A hand drawing a hand

Reading, Response & Self-Reflection in American Literature

A word is dead, when it is said,
Some say—
I say, it just begins to live
That day                    —Emily Dickinson

We are absurdly accustomed to the miracle of a few written signs being able to contain immortal imagery, involutions of thought, new worlds with live people, speaking, weeping, laughing. . . . What if we awake one day, all of us, and find ourselves utterly unable to read? I wish you to gasp not only at what you read but at the miracle of its being readable (so I used to tell my students). Although I am capable, through long dabbling in blue magic, of imitating any prose in the world, I do not consider myself a true artist, save in one matter: I can do what only a true artist can do—pounce upon the forgotten butterfly of revelation, wean myself abruptly from the habit of things, see the web of the world, and the warp and weft of that web.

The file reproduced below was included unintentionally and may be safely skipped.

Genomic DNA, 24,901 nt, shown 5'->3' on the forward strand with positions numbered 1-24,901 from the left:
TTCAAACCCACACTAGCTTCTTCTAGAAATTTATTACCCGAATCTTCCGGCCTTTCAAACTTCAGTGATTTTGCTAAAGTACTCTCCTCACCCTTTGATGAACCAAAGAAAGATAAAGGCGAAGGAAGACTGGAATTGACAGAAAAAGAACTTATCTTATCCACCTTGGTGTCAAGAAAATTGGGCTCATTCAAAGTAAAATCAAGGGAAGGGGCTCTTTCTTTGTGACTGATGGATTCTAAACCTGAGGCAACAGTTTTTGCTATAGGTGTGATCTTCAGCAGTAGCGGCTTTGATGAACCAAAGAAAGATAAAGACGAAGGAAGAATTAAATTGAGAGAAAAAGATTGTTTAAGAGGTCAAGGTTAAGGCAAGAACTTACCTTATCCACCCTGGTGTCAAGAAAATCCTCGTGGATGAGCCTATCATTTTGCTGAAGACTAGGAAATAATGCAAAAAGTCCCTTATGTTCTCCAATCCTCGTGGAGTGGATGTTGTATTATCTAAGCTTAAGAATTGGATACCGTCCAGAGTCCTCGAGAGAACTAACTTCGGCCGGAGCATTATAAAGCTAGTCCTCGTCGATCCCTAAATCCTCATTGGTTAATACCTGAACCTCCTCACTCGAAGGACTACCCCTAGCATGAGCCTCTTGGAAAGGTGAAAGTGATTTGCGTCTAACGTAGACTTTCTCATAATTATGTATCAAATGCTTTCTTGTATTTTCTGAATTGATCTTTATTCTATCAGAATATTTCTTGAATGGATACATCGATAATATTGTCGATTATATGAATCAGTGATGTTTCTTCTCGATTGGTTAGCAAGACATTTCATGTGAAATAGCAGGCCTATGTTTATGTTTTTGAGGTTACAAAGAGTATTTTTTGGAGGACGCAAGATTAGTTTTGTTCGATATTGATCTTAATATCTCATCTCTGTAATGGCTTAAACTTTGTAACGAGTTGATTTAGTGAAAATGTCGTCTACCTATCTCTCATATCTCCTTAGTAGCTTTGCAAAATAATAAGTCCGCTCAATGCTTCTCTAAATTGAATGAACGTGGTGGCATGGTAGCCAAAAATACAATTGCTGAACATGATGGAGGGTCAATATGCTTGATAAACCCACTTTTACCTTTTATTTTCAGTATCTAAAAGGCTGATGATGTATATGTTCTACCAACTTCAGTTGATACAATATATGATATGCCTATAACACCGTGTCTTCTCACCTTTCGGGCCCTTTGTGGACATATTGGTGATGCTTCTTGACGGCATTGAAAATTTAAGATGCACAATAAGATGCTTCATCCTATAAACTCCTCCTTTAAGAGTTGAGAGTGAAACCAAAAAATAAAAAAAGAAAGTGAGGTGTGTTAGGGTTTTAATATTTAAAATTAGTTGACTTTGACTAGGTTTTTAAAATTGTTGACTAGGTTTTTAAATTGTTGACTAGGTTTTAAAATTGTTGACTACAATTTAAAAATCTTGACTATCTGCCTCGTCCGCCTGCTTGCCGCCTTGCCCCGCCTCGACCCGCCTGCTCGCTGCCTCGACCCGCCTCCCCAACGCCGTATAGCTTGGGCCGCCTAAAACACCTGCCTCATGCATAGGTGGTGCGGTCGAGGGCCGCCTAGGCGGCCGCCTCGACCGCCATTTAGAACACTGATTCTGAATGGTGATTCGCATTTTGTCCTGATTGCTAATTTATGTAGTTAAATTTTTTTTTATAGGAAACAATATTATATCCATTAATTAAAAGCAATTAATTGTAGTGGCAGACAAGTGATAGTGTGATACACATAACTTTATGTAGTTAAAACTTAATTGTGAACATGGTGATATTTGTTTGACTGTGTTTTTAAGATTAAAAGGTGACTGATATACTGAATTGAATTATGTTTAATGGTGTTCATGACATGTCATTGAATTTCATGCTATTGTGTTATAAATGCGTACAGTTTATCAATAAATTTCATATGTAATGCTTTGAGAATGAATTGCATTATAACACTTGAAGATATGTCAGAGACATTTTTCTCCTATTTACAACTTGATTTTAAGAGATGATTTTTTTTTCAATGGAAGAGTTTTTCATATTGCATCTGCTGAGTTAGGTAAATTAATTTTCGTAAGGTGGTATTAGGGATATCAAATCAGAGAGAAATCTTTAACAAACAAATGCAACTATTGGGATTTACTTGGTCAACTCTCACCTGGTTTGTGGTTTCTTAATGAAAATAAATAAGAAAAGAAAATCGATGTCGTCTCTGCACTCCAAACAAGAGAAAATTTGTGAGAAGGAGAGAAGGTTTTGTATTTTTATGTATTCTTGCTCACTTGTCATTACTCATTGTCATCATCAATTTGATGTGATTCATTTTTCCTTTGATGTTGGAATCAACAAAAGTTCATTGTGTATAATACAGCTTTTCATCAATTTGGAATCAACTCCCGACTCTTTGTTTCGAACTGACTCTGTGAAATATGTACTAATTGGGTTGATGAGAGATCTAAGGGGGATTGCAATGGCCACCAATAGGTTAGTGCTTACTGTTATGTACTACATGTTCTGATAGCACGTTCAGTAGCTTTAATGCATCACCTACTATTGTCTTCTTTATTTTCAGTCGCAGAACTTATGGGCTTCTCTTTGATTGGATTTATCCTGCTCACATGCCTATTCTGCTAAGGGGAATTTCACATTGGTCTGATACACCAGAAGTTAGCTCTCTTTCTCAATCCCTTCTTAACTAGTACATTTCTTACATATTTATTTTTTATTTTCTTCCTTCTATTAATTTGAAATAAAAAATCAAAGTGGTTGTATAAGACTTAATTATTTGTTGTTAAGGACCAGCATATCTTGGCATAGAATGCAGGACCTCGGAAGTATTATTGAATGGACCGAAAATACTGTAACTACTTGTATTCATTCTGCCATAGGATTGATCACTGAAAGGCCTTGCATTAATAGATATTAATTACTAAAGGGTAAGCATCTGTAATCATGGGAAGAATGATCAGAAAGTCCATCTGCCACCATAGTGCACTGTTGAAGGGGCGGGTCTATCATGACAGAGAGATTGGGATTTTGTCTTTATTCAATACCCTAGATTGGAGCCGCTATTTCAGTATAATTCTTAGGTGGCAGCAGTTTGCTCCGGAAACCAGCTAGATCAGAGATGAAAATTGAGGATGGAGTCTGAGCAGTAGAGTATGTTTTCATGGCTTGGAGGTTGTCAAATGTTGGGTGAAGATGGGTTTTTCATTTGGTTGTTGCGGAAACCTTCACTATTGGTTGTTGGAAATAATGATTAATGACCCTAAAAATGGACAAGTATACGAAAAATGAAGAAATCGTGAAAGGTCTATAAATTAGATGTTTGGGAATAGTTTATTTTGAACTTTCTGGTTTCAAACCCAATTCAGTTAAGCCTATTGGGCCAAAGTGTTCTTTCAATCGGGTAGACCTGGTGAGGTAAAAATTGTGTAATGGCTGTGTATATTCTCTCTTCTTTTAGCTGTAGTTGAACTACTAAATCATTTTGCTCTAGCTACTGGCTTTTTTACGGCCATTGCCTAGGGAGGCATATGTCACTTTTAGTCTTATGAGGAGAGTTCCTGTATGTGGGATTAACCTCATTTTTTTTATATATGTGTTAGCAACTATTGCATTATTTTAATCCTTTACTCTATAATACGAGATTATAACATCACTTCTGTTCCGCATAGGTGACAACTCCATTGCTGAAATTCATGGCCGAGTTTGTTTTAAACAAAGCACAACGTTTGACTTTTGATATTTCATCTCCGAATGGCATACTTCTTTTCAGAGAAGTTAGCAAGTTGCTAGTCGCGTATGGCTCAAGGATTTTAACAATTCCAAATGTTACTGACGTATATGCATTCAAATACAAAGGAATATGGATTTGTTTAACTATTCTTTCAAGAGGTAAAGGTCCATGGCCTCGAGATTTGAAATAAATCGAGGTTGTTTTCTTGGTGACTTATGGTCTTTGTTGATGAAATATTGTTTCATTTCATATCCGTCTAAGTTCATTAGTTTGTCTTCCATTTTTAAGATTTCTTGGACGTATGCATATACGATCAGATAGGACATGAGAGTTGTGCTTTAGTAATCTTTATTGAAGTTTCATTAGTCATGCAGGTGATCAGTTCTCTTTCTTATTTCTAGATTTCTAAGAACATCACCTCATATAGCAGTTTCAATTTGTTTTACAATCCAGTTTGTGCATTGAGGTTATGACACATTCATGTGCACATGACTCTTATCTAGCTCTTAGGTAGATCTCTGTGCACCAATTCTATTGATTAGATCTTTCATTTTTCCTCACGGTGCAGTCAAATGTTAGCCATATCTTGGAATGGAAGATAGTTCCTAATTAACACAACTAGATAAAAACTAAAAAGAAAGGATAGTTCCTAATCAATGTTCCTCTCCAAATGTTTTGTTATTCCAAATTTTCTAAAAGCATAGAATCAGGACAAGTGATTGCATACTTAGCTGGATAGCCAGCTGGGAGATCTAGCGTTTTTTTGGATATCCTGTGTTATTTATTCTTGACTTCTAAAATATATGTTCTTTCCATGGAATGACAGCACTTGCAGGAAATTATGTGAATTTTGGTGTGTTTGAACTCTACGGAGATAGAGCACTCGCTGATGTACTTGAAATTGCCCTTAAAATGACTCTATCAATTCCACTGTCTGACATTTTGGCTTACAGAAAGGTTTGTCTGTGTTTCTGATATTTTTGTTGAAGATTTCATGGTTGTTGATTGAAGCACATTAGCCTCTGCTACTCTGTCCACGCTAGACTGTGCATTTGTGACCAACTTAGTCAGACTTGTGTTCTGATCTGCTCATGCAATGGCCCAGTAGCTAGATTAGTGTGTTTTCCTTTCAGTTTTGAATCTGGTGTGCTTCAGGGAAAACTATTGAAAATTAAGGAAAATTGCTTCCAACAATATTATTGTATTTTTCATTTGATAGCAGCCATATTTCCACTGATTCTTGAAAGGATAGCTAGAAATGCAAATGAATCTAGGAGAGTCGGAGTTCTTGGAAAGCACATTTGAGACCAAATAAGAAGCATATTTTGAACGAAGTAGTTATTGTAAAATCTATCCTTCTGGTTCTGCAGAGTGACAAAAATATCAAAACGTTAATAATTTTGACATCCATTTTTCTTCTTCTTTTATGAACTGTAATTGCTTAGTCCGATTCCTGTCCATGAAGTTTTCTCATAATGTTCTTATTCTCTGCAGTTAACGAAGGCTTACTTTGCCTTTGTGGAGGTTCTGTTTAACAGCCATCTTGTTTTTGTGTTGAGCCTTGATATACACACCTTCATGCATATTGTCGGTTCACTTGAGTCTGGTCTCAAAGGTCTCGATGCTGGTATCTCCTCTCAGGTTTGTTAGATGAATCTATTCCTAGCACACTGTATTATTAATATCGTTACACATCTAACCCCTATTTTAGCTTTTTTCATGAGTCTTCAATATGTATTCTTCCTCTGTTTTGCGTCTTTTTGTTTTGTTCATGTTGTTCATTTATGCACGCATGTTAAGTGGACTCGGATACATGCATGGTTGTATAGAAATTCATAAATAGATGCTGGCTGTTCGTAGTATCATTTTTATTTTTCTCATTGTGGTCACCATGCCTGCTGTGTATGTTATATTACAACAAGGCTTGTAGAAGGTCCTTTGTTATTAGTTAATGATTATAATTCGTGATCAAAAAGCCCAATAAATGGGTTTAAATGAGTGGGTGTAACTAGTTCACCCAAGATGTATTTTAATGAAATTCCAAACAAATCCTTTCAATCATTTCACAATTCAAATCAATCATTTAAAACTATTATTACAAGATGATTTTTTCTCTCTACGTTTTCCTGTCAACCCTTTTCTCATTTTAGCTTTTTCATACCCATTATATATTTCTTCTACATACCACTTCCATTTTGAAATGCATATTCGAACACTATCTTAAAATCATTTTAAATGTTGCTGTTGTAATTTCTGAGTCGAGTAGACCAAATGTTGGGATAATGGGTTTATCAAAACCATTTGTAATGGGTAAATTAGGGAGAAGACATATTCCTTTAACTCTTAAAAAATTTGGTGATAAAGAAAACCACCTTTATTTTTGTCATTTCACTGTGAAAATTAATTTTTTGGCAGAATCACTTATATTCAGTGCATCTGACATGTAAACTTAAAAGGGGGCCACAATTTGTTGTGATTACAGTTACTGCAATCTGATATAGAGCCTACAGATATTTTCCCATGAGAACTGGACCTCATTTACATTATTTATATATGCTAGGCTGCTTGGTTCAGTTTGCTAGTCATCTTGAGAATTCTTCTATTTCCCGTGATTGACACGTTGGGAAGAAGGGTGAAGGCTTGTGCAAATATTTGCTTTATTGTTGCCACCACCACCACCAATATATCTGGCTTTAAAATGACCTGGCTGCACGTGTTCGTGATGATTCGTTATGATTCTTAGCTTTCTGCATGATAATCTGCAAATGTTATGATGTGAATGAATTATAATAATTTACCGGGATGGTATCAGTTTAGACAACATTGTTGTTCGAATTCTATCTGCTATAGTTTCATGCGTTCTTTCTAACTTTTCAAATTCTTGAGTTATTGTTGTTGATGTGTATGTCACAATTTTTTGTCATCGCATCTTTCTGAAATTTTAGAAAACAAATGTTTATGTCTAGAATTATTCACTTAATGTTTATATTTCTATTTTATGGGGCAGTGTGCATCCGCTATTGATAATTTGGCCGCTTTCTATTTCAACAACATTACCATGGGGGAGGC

--Vladimir Nabokov, Pale Fire

This course will study selected works not as self-contained texts but in the interactive process of making meaning between texts and readers. Conceptually, the course leans on insights from Reader Response criticism and Constructivism in philosophy and education, but a main focus will be on our own responses, forming the basis for our own discoveries and theories. The “self-reflection” in the title refers both to the nature of the texts we read and our own processes of exploration. We will begin with our responses to Faulkner’s “A Rose for Emily” and move from that to Melville’s Moby-Dick, Emily Dickinson’s poetry, Nabokov’s Pale Fire, and John Barth’s Lost in the Funhouse. We will also attempt to develop approaches to learning and teaching that are more empathic, democratic, and community-building; of necessity, the course will involve more writing of various kinds and more active discussions. It will be like no other English course you have ever taken. Prospective students are encouraged to speak and/or write to the instructor before the class begins: bickman@colorado.edu.

Explores a special topic in American literature. May be repeated for a total of 9 units for different topics.

Repeatable: Repeatable for up to 9.00 total credit hours. Allows multiple enrollment in term.
Requisites: Restricted to students with 57-180 credits (Juniors or Seniors).
Additional Information:Arts Sci Gen Ed: Distribution-Arts Humanities
Departmental Category: American Literature

Taught by Marty Bickman.